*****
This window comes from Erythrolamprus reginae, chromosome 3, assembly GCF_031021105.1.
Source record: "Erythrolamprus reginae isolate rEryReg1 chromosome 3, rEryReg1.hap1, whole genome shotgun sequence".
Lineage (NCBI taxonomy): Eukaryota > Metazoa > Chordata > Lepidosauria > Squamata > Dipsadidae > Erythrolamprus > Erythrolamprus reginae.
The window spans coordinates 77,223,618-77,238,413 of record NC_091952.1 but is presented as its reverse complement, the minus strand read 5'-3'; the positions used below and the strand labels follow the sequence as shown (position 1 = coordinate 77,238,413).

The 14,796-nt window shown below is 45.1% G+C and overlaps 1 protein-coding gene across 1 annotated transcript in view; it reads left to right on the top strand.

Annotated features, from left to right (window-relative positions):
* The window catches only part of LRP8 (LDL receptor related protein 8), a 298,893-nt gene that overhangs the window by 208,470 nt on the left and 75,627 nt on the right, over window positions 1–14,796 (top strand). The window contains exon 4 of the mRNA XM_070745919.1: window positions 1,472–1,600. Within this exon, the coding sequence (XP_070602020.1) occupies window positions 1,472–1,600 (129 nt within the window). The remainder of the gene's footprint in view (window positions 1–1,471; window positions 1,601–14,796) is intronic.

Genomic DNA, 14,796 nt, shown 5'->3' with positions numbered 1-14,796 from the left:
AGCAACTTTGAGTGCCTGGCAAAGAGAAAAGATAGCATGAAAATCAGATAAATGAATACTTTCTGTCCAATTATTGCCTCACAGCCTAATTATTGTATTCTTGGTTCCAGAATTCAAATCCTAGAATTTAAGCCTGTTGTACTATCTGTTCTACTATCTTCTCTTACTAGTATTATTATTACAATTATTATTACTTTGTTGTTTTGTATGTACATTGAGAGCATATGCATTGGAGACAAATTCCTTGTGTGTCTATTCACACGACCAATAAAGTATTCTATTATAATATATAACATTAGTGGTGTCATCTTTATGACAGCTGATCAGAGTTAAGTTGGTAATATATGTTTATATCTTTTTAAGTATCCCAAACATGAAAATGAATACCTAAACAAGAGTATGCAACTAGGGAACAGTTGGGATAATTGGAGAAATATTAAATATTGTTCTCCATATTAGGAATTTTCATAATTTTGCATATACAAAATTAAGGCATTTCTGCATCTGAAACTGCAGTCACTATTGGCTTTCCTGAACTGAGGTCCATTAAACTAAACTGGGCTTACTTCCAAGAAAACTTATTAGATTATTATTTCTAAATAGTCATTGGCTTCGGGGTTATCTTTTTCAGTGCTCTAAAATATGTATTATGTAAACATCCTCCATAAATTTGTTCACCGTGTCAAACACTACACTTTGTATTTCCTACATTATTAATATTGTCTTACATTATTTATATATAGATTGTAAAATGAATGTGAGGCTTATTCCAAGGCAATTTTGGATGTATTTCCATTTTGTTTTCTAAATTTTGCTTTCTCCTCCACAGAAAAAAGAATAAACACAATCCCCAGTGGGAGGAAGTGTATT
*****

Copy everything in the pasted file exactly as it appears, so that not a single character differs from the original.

This window comes from Erythrolamprus reginae, chromosome 3, assembly GCF_031021105.1.
Source record: "Erythrolamprus reginae isolate rEryReg1 chromosome 3, rEryReg1.hap1, whole genome shotgun sequence".
Lineage (NCBI taxonomy): Eukaryota > Metazoa > Chordata > Lepidosauria > Squamata > Dipsadidae > Erythrolamprus > Erythrolamprus reginae.
The window spans coordinates 77,223,618-77,238,413 of record NC_091952.1 but is presented as its reverse complement, the minus strand read 5'-3'; the positions used below and the strand labels follow the sequence as shown (position 1 = coordinate 77,238,413).

The 14,796-nt window shown below is 45.1% G+C and overlaps 1 protein-coding gene across 1 annotated transcript in view; it reads left to right on the top strand.

Annotated features, from left to right (window-relative positions):
* The window catches only part of LRP8 (LDL receptor related protein 8), a 298,893-nt gene that overhangs the window by 208,470 nt on the left and 75,627 nt on the right, over window positions 1–14,796 (top strand). The window contains exon 4 of the mRNA XM_070745919.1: window positions 1,472–1,600. Within this exon, the coding sequence (XP_070602020.1) occupies window positions 1,472–1,600 (129 nt within the window). The remainder of the gene's footprint in view (window positions 1–1,471; window positions 1,601–14,796) is intronic.

Genomic DNA, 14,796 nt, shown 5'->3' with positions numbered 1-14,796 from the left:
AGCAACTTTGAGTGCCTGGCAAAGAGAAAAGATAGCATGAAAATCAGATAAATGAATACTTTCTGTCCAATTATTGCCTCACAGCCTAATTATTGTATTCTTGGTTCCAGAATTCAAATCCTAGAATTTAAGCCTGTTGTACTATCTGTTCTACTATCTTCTCTTACTAGTATTATTATTACAATTATTATTACTTTGTTGTTTTGTATGTACATTGAGAGCATATGCATTGGAGACAAATTCCTTGTGTGTCTATTCACACGACCAATAAAGTATTCTATTATAATATATAACATTAGTGGTGTCATCTTTATGACAGCTGATCAGAGTTAAGTTGGTAATATATGTTTATATCTTTTTAAGTATCCCAAACATGAAAATGAATACCTAAACAAGAGTATGCAACTAGGGAACAGTTGGGATAATTGGAGAAATATTAAATATTGTTCTCCATATTAGGAATTTTCATAATTTTGCATATACAAAATTAAGGCATTTCTGCATCTGAAACTGCAGTCACTATTGGCTTTCCTGAACTGAGGTCCATTAAACTAAACTGGGCTTACTTCCAAGAAAACTTATTAGATTATTATTTCTAAATAGTCATTGGCTTCGGGGTTATCTTTTTCAGTGCTCTAAAATATGTATTATGTAAACATCCTCCATAAATTTGTTCACCGTGTCAAACACTACACTTTGTATTTCCTACATTATTAATATTGTCTTACATTATTTATATATAGATTGTAAAATGAATGTGAGGCTTATTCCAAGGCAATTTTGGATGTATTTCCATTTTGTTTTCTAAATTTTGCTTTCTCCTCCACAGAAAAAAGAATAAACACAATCCCCAGTGGGAGGAAGTGTATT